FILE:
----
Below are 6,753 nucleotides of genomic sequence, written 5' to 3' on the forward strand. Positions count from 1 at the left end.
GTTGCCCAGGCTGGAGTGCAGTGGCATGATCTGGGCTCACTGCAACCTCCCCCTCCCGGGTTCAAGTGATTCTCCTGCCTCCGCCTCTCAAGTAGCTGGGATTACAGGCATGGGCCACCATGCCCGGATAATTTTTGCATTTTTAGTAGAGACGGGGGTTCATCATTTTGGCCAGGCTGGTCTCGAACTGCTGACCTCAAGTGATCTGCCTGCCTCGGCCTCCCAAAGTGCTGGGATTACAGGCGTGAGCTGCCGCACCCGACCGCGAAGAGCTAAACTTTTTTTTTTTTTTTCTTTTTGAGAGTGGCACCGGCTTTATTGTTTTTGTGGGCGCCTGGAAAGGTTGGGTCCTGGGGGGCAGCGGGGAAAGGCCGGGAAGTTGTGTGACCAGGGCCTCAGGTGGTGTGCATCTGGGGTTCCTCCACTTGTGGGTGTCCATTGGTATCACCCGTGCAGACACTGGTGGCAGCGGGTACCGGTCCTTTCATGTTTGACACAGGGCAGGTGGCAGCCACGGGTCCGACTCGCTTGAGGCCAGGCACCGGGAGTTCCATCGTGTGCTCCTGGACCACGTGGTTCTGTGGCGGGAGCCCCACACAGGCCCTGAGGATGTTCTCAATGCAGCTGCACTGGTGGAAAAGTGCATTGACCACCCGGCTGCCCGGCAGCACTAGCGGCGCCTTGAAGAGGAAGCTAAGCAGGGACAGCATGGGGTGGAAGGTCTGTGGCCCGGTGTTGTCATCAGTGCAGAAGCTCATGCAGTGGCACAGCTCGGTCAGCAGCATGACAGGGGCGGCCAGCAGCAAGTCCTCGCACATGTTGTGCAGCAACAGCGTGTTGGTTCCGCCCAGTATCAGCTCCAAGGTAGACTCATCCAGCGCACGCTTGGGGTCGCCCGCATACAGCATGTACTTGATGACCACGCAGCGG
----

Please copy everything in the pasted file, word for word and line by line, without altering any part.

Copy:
Below are 6,753 nucleotides of genomic sequence, written 5' to 3' on the forward strand. Positions count from 1 at the left end.
GTTGCCCAGGCTGGAGTGCAGTGGCATGATCTGGGCTCACTGCAACCTCCCCCTCCCGGGTTCAAGTGATTCTCCTGCCTCCGCCTCTCAAGTAGCTGGGATTACAGGCATGGGCCACCATGCCCGGATAATTTTTGCATTTTTAGTAGAGACGGGGGTTCATCATTTTGGCCAGGCTGGTCTCGAACTGCTGACCTCAAGTGATCTGCCTGCCTCGGCCTCCCAAAGTGCTGGGATTACAGGCGTGAGCTGCCGCACCCGACCGCGAAGAGCTAAACTTTTTTTTTTTTTTTCTTTTTGAGAGTGGCACCGGCTTTATTGTTTTTGTGGGCGCCTGGAAAGGTTGGGTCCTGGGGGGCAGCGGGGAAAGGCCGGGAAGTTGTGTGACCAGGGCCTCAGGTGGTGTGCATCTGGGGTTCCTCCACTTGTGGGTGTCCATTGGTATCACCCGTGCAGACACTGGTGGCAGCGGGTACCGGTCCTTTCATGTTTGACACAGGGCAGGTGGCAGCCACGGGTCCGACTCGCTTGAGGCCAGGCACCGGGAGTTCCATCGTGTGCTCCTGGACCACGTGGTTCTGTGGCGGGAGCCCCACACAGGCCCTGAGGATGTTCTCAATGCAGCTGCACTGGTGGAAAAGTGCATTGACCACCCGGCTGCCCGGCAGCACTAGCGGCGCCTTGAAGAGGAAGCTAAGCAGGGACAGCATGGGGTGGAAGGTCTGTGGCCCGGTGTTGTCATCAGTGCAGAAGCTCATGCAGTGGCACAGCTCGGTCAGCAGCATGACAGGGGCGGCCAGCAGCAAGTCCTCGCACATGTTGTGCAGCAACAGCGTGTTGGTTCCGCCCAGTATCAGCTCCAAGGTAGACTCATCCAGCGCACGCTTGGGGTCGCCCGCATACAGCATGTACTTGATGACCACGCAGCGG